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BRUSSELS, February 3. /TASS/. NATO does not comment on Turkey’s denial of an observation flight for the Russian Federation under the Open Skies Treaty, the North Atlantic alliance told TASS.
The Turkish authorities should be asked about it, NATO said.
A senior Russian Defense Ministry official said Wednesday Turkey has denied the Russian Federation an observation flight over its territory that was to be held within the framework of the Open Skies Treaty.
Sergey Ryzhkov, chief of the ministry’s department for control of implementation of treaties, recalled that the flight was to be held above Turkey on February 1-5, 2016 on board an An-30B aircraft and "no preliminary conditions or restrictions for Russia’s surveillance flight were voiced by the Turkish side."
"The route supposed, among other things, observation of areas adjacent to the Syrian border and airfields where NATO aircraft are concentrated. But after the arrival of the Russian mission in Turkey and the announcement of the planned route of the observation flight, the Turkish military denied the opportunity to conduct it citing an instruction from Turkey’s Foreign Ministry," Ryzhkov said.
"In this way, as a result of violations of the requirements of the Treaty and unconstructive actions on the part of Turkey, a dangerous precedent was created of an uncontrolled military activity of an Open Skies Treaty member state," he said.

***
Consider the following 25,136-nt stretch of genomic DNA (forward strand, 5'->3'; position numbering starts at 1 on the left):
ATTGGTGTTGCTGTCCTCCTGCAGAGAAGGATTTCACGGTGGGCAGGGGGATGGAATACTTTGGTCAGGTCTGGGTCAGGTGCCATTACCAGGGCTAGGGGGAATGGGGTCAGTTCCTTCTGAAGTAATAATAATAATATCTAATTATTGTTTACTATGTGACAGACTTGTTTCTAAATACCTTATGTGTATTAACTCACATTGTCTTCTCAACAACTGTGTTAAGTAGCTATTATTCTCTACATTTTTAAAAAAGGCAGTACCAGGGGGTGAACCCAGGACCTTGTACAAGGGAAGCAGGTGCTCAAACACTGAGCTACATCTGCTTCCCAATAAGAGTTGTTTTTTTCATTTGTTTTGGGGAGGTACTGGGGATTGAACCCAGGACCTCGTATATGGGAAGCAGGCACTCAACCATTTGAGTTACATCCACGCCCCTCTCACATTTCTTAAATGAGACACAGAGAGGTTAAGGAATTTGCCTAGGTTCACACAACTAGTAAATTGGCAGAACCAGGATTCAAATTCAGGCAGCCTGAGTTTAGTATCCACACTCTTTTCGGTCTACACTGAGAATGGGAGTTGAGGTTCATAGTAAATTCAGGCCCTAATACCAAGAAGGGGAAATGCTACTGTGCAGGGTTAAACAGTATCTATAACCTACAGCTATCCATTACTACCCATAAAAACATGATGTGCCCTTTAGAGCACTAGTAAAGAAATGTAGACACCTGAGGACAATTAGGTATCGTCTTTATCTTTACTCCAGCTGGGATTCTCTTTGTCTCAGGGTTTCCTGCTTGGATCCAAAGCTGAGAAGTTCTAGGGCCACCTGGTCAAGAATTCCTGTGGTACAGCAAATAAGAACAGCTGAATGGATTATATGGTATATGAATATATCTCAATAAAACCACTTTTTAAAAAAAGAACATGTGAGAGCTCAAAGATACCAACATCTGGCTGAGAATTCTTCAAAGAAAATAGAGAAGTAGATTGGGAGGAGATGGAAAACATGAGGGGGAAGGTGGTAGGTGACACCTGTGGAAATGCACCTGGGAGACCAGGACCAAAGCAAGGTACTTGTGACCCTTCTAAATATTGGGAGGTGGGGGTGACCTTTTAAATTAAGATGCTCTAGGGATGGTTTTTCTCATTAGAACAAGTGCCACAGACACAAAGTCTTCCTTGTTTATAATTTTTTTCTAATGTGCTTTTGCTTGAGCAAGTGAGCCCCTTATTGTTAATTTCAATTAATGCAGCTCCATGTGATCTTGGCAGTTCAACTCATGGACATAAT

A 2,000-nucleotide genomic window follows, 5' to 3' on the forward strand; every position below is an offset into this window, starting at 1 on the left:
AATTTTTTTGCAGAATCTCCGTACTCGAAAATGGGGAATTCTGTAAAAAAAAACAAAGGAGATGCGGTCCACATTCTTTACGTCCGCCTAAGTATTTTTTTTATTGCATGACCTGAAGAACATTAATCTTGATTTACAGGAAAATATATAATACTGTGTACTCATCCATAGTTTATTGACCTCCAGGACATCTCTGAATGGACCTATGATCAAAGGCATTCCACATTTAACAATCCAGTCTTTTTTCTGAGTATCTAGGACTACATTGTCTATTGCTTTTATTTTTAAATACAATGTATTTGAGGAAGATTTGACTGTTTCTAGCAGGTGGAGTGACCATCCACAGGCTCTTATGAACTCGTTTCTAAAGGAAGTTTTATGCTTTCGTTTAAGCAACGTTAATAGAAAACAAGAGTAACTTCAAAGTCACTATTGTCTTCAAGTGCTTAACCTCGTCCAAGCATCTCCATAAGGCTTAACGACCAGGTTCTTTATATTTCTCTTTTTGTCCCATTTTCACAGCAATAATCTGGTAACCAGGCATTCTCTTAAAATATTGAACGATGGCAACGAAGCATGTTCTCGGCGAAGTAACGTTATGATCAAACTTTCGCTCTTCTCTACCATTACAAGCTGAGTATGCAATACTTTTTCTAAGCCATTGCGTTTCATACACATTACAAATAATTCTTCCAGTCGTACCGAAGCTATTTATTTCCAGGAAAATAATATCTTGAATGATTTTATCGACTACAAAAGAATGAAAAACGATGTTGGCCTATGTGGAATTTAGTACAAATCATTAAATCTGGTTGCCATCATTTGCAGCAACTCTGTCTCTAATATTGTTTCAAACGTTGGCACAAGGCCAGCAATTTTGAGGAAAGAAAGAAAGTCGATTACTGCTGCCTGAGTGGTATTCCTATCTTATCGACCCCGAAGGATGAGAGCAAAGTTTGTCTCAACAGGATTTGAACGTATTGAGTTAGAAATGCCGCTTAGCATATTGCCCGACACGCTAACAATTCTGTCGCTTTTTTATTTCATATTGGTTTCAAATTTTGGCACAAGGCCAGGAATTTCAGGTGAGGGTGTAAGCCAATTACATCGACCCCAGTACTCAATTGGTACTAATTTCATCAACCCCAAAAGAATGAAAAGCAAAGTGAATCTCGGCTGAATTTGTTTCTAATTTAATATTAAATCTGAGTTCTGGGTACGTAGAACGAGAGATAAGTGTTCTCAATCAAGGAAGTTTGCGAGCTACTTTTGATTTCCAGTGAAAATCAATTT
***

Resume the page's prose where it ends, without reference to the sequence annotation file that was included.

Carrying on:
"We are not going to leave without proper attention and relevant reaction violations of the Open Skies Treaty on the part of the Turkish Republic," Ryzhkov said.
On Tuesday, the Defense Ministry official told journalists that another Russian group of inspectors should conduct an inspection in a Turkish region within the framework of another international treaty - the 2011 Vienna document on confidence and security building measures. Russian inspectors are to visit ranges and get briefed by the Turkish military units command.
The Open Skies Treaty was signed in 1992 and has 34 member states. It entered into force in 2002. Surveillance flights are conducted over Russia, the United States, Canada and European countries.
The key tasks of the treaty are to develop transparency, monitor the fulfillment of armament control agreements, and expand capabilities to prevent crises in the framework of the Organization for Security and Cooperation in Europe (OSCE) and other international organizations.